When my daughter Jenny was 4 years old, she was a genius at avoiding bedtime. Her mother and I fell for her tricks night after night. She could go on with nightly prayers until I'd finally say, "OK, Jenny. Amen."
I knew what she was up to.
A dream was born
One night, while she was supposed to be putting her pajamas on, I was sitting in my chair, exhausted. Suddenly, out of nowhere, Jenny danced into the room dressed as a ballerina — complete with tiara. She jumped onto the coffee table, struck a pose and shouted, "Ta-da!" I was about to say, "Very funny, Jenny. Now go put your pajamas on."
But instead of sending her back to her room, I grabbed the lamp and gave her a spotlight. Then I rolled up my magazine for a megaphone and announced: "And now, ladies and gentlemen, I give you the beautiful, the talented, Jenny Stafford!" It was as if she were on the main stage of the Metropolitan Opera House. When she finished her dance, the crowd (both of us) jumped to their feet in applause. And a dream was born.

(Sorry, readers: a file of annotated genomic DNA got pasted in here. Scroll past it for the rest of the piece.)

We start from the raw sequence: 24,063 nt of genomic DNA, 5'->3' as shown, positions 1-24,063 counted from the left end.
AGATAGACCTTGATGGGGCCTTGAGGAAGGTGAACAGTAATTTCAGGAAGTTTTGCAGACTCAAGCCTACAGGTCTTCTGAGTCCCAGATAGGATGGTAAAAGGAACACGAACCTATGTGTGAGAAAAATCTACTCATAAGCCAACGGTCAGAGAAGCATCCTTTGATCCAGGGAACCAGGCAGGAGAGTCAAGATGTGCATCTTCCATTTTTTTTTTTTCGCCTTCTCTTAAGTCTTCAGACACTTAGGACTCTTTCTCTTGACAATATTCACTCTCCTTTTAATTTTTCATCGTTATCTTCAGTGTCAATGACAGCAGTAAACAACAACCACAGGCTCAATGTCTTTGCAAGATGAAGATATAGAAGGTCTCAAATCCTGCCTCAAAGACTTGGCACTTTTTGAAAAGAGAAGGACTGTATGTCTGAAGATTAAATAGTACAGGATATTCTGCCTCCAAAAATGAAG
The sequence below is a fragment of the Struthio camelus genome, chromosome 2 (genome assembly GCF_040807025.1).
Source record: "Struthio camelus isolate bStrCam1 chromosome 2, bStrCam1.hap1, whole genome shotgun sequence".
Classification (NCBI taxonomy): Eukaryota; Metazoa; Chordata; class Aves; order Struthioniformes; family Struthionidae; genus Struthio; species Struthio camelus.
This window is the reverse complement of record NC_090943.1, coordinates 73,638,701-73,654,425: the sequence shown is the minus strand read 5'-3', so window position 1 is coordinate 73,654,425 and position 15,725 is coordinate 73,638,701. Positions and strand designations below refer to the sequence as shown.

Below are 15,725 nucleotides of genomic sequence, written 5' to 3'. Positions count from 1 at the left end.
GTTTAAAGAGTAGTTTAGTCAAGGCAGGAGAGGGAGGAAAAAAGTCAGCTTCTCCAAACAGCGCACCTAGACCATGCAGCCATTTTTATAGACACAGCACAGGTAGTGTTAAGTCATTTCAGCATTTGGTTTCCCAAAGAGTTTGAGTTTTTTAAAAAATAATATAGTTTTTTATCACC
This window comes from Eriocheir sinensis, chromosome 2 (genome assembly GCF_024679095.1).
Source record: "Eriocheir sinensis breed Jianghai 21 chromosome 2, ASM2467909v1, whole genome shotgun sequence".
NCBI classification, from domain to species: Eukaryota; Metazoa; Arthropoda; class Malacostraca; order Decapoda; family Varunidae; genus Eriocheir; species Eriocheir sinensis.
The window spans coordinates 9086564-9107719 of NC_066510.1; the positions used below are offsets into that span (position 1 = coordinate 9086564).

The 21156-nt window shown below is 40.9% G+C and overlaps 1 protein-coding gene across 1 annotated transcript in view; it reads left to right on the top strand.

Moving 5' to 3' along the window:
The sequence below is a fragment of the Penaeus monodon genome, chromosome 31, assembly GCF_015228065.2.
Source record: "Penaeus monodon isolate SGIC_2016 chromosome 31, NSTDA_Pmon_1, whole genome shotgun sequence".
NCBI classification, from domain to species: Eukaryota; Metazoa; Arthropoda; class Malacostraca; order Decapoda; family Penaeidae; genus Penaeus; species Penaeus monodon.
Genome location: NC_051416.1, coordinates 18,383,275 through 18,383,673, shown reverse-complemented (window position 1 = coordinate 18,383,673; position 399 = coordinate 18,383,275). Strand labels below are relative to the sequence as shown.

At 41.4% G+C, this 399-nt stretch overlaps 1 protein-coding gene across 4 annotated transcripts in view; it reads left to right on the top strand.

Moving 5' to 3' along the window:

The spirit of a child
Jenny couldn't get enough drama. Every chance that she could be in a drama in church, she was. In high school, she wasn't just in "Hello, Dolly," she was Dolly. She went on to earn her master's degree from the Tisch School of the Arts, and today she works for the Metropolitan Opera Guild. And to think that I nearly missed an opportunity to inspire that dream.
The spirit of a child is a lot like wet cement. It doesn't take much effort to make an imprint. Any time you see your child go skipping by, you're in the presence of a construction zone and ought to ask yourself, What is being built here? Is there anything I can do to advance this cause?
Discipline and routines are important, of course, but so is our response to those unplanned, seemingly trivial moments. I've given my daughters many important talks that were forgotten soon after. But to this day they remember little things I did. You never know when you're making a lasting imprint.
Wess Stafford served as president of Compassion International for 20 years and is the author of Just a Minute: In the heart of a child, one moment . . . can last forever.